How to Cross Train at Work

You can cross train in sport but did you know that you can also cross train at work with similar benefits? Cross training is a technique that provides employees with the chance to see others do their work and to learn from this. The benefits include a better understanding of how different areas in an organization or business work and even allowing for more people able to perform certain roles, whether this be for relief purposes, or to simply spread the workload around the organization. This article provides some initial ideas on how your organization can improve work outcomes with cross training.


  1. Image titled Cross Train at Work Step 1
    Explain the benefits to staff of cross training. Any new initiative in a workplace should be explained, particularly in light of the benefits that it will bring to staff members. Also remember to alleviate any concerns about role usurpation, as sometimes some staff members might feel threatened. Benefits to emphasize include:
    • An opportunity to learn new skills that you don't yet have
    • Improved communications through better understanding of each others' roles and streamlined outcomes as a result
    • Improved knowledge and marketability of each employee who is cross-trained
    • Greater understanding of the company, business, or organization as a whole
    • Relief possibilities are expanded for sick leave, maternity leave, study and travel leave times
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    Emphasize the element of cooperation. Probably the most important element of cross training is an increased understanding of what is involved in other people's roles. This tends to lead to increased cooperation because unknown or poorly understood work practices elsewhere in an organization can easily be viewed by some staff as presenting a hurdle or purposeful roadblock, or even be viewed as other colleagues' laziness or stubbornness. Cooperative approaches arise when staff have a more complete understanding of what processes, timelines, and challenges are involved for other colleagues they work with, however distantly.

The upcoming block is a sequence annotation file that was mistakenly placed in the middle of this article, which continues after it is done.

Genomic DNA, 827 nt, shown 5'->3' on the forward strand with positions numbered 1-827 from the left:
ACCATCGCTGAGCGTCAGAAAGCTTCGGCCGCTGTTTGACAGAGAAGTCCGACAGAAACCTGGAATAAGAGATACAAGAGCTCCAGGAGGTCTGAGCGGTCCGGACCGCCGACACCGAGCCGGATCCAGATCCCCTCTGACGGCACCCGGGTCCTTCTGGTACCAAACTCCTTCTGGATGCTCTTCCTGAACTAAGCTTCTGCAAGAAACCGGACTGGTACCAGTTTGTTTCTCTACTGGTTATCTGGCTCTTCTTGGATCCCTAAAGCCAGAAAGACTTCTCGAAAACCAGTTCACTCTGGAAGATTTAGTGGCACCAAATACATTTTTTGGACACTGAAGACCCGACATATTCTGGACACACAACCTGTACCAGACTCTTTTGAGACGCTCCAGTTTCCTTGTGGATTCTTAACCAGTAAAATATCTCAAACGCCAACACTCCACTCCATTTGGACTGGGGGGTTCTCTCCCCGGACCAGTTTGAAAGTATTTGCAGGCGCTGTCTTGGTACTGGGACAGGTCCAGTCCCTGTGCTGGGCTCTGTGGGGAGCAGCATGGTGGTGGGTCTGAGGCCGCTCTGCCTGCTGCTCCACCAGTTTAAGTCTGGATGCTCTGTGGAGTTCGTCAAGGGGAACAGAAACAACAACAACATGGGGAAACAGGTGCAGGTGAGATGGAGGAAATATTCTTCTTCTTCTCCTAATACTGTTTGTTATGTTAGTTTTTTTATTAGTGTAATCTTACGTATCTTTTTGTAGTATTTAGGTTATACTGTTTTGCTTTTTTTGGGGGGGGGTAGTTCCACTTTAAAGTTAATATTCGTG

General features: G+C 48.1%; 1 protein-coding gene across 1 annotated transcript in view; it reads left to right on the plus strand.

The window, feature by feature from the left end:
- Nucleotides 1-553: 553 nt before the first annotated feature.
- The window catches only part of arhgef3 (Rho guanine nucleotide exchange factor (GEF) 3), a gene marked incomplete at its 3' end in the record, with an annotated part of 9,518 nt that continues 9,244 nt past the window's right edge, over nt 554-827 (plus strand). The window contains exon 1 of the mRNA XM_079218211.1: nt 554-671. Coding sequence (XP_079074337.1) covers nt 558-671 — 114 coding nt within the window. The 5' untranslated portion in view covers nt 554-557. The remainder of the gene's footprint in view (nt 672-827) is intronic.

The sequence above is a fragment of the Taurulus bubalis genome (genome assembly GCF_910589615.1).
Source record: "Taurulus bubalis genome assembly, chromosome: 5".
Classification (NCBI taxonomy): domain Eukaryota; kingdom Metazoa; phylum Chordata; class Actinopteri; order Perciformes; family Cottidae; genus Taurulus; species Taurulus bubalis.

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    Set up times for staff to cross train. How you do this will depend on the type of work involved, time pressures, availability of staff, security clearances etc. However, in general, aim to have sessions where staff are performing their duties and other staff act as observers, followed by round table meetings which allow for a general question and answer session. Then swap!
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    Provide back-up materials. As well as observing the other areas of work being performed and talking to other colleagues, it is important that staff are trained in accessing materials online or in hard copy form where this is appropriate. This will enable them to do further reading to solidify the information that they have observed, and it also helps them to digest the processes that are followed elsewhere. Naturally, if such materials are classified or on a "need-to-know-only" basis, common sense will prevent such wide exposure but where it is possible to open up the knowledge to more staff, enable this.
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    Seek feedback. It is important to seek feedback on cross training. Find out what questions still remain, find out what concerns (if any) staff may have following the cross training, and ask for suggestions about future cross training. Use this information to improve the organization's cross training techniques and to keep staff up-to-date in the future.

Things You'll Need

  • Relevant materials
  • Scheduled times for observation and meetings between staff in different areas
  • Travel arrangements (optional)

Article Info

Categories: Job Strategies